DECISIONS: It is best to enter this phase ready to listen, react, modify and embrace ideas outside your original thinking. I know I want a Shilling, so I went to the mint. I was asked what I wanted for the design. I asked the mint for suggestions and ways to save money on production. I took that information and modified it to match my plans so far. I'm now ready to proceed.
THE DIE - The die contains the image that is on your coin. You need one for the front and the back of the coin, so two dies. This will knock your socks off in costs. Easily the dies cost more than everything else. I've paid for up to 200 hour jobs where the image was hand etched to the steel die. You can spend easily $1,000 per side on the dies. Where there are options to save money, DO IT! I had the opportunity to use a hub on this coin. This was a HUGE savings. If I had not had this option (or chose not to take advice from the mint) this coin would easily be double the price it currently is. Plus, the idea of it being a Shilling was the Mint's idea. The Mint was familiar with the size and weight, finding it relatively easy to make. Indeed, it would have cost more for a bigger or smaller coin, so making the decision on the Shilling was based on what the Mint told me. The decision was easy: Would my customer prefer pay $25 for a 4 gram .999 silver coin or $20 for a 5.5 gram .999 silver coin. And that 4 gram coin would have been over $25 because the hub would only work on a larger coin so if I had chosen the hub on a 4 gram coin, I'd need a reduced size die made adding a few hundred to the final cost! Thus a 4 gram might have been $27 instead of a 5.5 gram for $20.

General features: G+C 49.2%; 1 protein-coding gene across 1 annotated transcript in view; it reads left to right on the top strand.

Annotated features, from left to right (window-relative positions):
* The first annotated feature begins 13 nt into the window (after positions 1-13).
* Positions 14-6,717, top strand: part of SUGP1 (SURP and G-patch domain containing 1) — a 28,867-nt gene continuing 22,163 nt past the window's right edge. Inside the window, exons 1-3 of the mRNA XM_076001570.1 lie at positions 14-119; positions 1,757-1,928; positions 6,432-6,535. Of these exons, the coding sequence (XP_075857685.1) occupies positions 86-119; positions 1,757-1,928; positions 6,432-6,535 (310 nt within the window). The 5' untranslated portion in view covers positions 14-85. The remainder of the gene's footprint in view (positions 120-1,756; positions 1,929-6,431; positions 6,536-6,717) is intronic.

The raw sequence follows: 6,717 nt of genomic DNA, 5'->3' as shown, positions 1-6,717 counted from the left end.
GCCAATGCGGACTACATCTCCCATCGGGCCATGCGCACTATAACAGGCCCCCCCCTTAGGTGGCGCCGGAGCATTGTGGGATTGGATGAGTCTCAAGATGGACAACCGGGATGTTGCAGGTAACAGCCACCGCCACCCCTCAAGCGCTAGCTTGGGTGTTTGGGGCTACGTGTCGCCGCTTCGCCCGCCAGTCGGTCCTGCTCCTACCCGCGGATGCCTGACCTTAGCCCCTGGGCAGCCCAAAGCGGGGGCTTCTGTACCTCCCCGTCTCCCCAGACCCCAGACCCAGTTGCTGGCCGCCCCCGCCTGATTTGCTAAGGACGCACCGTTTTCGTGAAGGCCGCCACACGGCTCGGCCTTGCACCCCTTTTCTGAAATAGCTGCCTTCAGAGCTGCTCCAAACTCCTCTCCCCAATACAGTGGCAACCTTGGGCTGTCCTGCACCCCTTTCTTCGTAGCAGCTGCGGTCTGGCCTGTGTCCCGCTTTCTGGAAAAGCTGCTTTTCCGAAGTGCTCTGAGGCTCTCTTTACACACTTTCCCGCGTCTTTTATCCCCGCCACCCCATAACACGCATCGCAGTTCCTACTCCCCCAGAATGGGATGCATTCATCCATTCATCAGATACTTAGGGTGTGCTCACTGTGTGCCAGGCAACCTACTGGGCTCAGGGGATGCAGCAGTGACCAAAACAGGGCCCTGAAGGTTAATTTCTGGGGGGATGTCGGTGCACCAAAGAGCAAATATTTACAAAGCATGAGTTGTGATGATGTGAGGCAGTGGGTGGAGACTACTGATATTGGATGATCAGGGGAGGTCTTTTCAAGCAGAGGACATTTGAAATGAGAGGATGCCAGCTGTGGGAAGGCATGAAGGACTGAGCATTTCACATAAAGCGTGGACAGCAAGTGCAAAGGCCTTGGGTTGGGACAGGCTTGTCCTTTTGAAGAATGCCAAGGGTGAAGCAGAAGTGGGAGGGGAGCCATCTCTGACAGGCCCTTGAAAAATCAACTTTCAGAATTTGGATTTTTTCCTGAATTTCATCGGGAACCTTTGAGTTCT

If you insist on the exact design you want and coin size, be ready to pay big time. You can get die charges down to about $20 a millimeter if you listen, revise and give the Mint some leeway, otherwise budget about $50 a millimeter.